Journal Club Presentation (JCP) Introducing the topic A clear, appropriately structured introduction covering all the main points.
Setting material in context The material is clearly set in relevant contexts of clinical work, other research etc.
Analysis and critique A careful, fairly thorough analysis and critique, well explained, with no significant omissions.
Presentation and Delivery An adequate presentation, reasonably well organized and clearly delivered with appropriate use of audio/visual aids.
Answering questions Generally gave clear and correct answers. Perhaps might have admitted not knowing some answers.
Educational value A good, worthwhile experience with clearly identified educational points.

Assessment Tools

The majority of trainees will have their assessments completed by their supervisor online using the HcAT (Healthcare Assessment & Training) System. However, paper versions of the tools exist and these are available below. The examples given are for ST1 but different versions exist for ST1, ST2-3, and ST4-5. All the WPBA forms are on the College website.

The relevance of being familiar with the areas on which you'll be assessed relates to how you prepare for assessment. For example, if you know that when you are having a lecture assessed you'll have 30% of your marks coming from your visual aids, then spending time on these is probably worthwhile. On the AoT, only 10% of marks comes from presentation and delivery, so you may be able to stumble and mumble through but still do okay if you've spent time on setting up the venue and making high-quality slides.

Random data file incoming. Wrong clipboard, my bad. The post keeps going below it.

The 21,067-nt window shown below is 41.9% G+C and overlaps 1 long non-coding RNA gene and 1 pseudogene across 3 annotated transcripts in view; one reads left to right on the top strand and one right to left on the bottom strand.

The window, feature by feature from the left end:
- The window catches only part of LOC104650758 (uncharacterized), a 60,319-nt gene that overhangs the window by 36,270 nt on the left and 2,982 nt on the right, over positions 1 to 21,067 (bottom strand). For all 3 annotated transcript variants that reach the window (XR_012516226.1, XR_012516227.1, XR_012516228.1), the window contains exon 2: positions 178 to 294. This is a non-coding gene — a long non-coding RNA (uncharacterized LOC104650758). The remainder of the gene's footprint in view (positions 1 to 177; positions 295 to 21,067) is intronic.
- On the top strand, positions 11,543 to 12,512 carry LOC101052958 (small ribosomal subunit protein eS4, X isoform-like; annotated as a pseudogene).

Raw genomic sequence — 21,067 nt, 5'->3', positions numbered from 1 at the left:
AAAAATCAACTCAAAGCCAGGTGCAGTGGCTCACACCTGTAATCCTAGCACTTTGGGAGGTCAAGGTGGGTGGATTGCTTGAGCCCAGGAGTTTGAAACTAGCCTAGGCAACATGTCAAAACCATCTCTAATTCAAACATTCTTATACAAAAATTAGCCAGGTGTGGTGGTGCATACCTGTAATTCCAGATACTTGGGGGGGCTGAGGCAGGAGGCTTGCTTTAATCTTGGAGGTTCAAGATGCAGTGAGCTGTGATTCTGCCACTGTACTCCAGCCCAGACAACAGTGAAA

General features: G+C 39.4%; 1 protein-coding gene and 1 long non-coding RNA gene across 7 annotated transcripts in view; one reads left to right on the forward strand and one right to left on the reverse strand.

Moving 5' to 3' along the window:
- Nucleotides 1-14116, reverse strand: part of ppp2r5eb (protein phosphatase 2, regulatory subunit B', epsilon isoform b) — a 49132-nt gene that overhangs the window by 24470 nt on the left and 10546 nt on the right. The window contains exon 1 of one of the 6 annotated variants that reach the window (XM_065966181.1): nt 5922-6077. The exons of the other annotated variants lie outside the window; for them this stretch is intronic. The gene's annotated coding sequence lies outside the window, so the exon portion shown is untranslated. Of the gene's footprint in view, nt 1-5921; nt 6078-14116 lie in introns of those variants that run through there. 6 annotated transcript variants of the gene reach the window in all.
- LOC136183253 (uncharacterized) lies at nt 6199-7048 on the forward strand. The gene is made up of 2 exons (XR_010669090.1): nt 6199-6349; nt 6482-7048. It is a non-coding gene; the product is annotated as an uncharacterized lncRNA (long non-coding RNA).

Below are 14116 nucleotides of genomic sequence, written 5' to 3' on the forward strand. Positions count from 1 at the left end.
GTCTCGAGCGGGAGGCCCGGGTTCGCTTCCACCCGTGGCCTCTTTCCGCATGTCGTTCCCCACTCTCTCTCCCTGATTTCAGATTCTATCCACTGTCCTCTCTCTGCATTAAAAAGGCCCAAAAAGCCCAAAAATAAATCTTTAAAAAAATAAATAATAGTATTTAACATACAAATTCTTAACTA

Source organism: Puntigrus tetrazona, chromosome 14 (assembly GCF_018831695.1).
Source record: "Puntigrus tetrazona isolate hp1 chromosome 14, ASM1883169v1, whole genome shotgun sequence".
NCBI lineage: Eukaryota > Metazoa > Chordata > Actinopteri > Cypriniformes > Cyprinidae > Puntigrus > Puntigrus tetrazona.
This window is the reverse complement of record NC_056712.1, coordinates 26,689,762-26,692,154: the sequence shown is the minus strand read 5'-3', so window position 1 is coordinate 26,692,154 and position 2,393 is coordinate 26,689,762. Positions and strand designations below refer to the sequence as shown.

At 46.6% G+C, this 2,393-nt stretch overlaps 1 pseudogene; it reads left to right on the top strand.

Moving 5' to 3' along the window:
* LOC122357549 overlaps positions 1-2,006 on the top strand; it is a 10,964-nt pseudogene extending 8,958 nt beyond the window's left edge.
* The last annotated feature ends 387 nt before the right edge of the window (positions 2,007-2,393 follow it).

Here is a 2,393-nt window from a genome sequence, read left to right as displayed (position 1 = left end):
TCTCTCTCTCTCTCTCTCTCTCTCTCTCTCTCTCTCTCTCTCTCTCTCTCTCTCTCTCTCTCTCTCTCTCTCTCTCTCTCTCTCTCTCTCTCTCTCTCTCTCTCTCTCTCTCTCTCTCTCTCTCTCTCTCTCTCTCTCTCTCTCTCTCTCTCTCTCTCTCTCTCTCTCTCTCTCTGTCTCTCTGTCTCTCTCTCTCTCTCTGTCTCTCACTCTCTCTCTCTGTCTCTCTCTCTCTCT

1. Assessment of Clinical Expertise (ACE) ST1 level (PDF, 117Kb)
  2. Mini-Assessed Clinical Encounter (Mini-ACE) ST1 level (PDF, 117Kb)
  3. Mini-Peer Assessment Tool (mini-PAT) ST1 level (PDF, 146Kb)
  4. Case Based Discussion (CBD) ST1 level (PDF, 117Kb)
  5. Journal Club Presentation (JCP) All Levels (PDF, 111Kb)
  6. Assessment of Teaching (AoT) All Levels (PDF, 133Kb)


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Royal College of Psychiatrists (2007) Educational Supervisors’ Guide to Workplace Based Assessment and Appraisal of Psychiatric Trainees. London: Royal College of Psychiatrists.